With more than 30 years' experience working in social housing, benefits advice, appeals, and revenues collection, we believe we can greatly assist and support housing associations, councils, private landlords and voluntary sector organisations in their attempts to assist their tenants/clients. Universal Credit is not only a new benefit, but it involves dealing with a DWP administration that operates remotely and often appears quite ambivalent to the problems and harmful effects its poor administration can have on both tenants and landlords. The new scheme is much more complicated and discretionary-based than its predecessors, often denying claimants and landlords the right to challenge disputed awards or refusals to an Independent Tribunal. Instead we're left, on many occasions, with only the DWP's Complaints Process as our means of challenge. Currently, it's not operating to anywhere near its published turnaround times. At the third stage of the process, the complaint is referred to the Independent Case Examiner (ICE) but here again, we have to wait 18 months before the complaint is investigated. Using our knowledge and experience in administrative law, we've already secured significant successes on behalf of our clients and, in many cases, their tenants. We see the need for such input rising significantly as DWP expands its rollout to another 6 million claimants in the next few years.
The full range of state welfare benefit changes being introduced by the Welfare Reform Act 2012 will take a number of years to fully roll out. In the case of Universal Credit, the deadline for completion has been put back a number of times and by December 2023 it will have taken 10, rather than 4 years, to complete. Unfortunately, neither The DWP nor HMRC have a good track record of managing and delivering change (e.g. the introduction of Working Tax Credit, the massive problems surrounding the migration from Incapacity Benefit to ESA, and Child Support Agency difficulties).
Universal Credit has, so far, been fraught with problems. The DWP’s performance to date has been poor on a number of fronts, but particularly in relation to Housing Costs. Levels of customer service, accuracy and speed of processing claims and delivery of payments, have caused both tenants and landlords much grief.
Looking ahead to Full Service, Managed Migration, The DWP’s preferred delivery model of web-based claims and call centre back-up is likely to cause major problems, not least for those claimants without access to computer facilities and/or, more importantly, the ability to claim online. There is a common perception among advisers and representatives, that all too often, the DWP’s frontline staff are not sufficiently trained, and often hide behind data protection legislation in an effort to deter access to information about tenant claims and impede and frustrate legitimate challenge. Its insistence of “Explicit Consent” makes communication difficult at times.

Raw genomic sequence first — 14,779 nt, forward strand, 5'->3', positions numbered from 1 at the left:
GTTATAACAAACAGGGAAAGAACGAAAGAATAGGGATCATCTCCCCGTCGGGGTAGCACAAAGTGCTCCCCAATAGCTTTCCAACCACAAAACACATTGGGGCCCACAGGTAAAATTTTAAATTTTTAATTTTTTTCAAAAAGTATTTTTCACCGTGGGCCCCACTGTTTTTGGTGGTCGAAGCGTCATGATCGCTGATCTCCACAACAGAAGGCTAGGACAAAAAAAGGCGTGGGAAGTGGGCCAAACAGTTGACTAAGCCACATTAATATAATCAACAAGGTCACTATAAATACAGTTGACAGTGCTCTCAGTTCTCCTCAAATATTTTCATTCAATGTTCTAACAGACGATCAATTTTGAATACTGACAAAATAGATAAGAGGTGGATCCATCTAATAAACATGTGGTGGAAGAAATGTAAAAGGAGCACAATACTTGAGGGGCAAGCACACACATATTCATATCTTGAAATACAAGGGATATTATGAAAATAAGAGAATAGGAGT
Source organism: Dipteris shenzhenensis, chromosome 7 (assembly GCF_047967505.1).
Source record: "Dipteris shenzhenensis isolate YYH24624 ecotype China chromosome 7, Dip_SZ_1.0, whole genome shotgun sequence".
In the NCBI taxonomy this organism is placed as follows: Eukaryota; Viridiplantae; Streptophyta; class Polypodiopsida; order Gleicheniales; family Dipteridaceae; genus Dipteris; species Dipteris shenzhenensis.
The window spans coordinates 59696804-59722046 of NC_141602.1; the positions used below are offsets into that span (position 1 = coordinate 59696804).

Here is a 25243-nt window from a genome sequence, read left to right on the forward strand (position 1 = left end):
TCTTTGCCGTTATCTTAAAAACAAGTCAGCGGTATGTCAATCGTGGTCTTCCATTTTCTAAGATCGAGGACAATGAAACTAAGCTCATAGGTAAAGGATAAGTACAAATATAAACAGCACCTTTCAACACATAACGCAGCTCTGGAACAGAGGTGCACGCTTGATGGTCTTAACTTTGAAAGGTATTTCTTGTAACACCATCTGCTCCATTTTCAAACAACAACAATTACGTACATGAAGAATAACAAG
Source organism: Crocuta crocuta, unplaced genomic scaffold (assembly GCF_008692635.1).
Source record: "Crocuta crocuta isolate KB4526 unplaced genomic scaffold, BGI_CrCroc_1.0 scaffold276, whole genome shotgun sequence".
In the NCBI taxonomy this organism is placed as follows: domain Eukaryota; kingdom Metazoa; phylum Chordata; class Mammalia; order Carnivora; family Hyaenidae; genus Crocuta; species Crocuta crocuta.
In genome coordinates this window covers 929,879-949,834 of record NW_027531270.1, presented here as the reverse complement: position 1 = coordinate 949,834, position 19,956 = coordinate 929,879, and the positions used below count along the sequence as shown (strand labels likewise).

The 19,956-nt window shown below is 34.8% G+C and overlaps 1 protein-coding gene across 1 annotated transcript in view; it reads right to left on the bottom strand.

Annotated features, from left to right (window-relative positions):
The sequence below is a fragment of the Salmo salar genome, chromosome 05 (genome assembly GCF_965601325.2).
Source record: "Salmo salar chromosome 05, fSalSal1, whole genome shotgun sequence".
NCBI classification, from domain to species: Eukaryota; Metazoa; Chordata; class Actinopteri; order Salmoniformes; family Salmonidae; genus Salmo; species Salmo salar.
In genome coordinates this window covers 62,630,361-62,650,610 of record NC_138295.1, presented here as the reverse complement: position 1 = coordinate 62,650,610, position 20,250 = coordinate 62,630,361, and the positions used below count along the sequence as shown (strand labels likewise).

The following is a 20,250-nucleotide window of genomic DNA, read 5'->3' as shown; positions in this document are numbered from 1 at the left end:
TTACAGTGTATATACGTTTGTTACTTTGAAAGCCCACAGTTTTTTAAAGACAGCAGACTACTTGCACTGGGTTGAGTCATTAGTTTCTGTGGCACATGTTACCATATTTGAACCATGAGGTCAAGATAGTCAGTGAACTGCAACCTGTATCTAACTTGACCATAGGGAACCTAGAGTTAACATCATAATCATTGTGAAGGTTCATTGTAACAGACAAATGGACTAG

Nevertheless, making the most of our knowledge and experience, we believe we can greatly assist and support housing associations, private landlords and voluntary sector organisations in their attempts to negotiate and provide representation on behalf of their clients.
Bill Irvine started his career in accountancy in the private sector. He then moved into local government and studied Public Administration & Administrative Law, specialising in adminstraive tribunals. He quickly became known as an effective Welfare Rights Advocate. Later he became Head of Revenues, Benefits & Advice services at one of the UK’s largest councils. He was COSLA’s representative to the DWP HB Standing Committee, Westminster. He left local Government in 2001 moving back into the private sector as MD of a Credit Management company specialising in the social sector. He did some voluntary Board Membership at SFHA and Trust HA Ltd until in May 2012 he decided to start offering his consultancy services to private and social landlords on a commercial footing.
Bill has been involved in most of the major social security changes since the early 1980s when Housing Benefit was first introduced. As well as offering advice and assistance to landlords, primarily in the RSL/PRS sectors, he also provides representation when disputes can’t be resolved through negotiation and where they have to be progressed through the formal tribunal process, initially to First Tier and, if necessary, through to Upper Tier level where some of his cases have proved to be of national importance to disadvantaged groups.
His features for Your Property Network, UK Landlord, Residential Landlords Association, Property Investor News and SFHA, offer landlords practical advice and assistance and have enabled him to promote his specialist knowledge and advocacy skills to a much wider audience. The Residential Landlords Association direct tenants and their members to seek advice from his website. Members of his website can also access his expertise directly through the discussion forum. Since August 2013 this has been on a commercial basis.
Where mediation/representation (First + Upper-tier Tribunal) is required he normally operates on a No win, No fee, basis, charging between 15% and 25% of the value of any additional sum of HB/LHA awarded or in the amount of HB saved (e.g. overpayments). Otherwise, he will charge on an hourly/daily charge basis.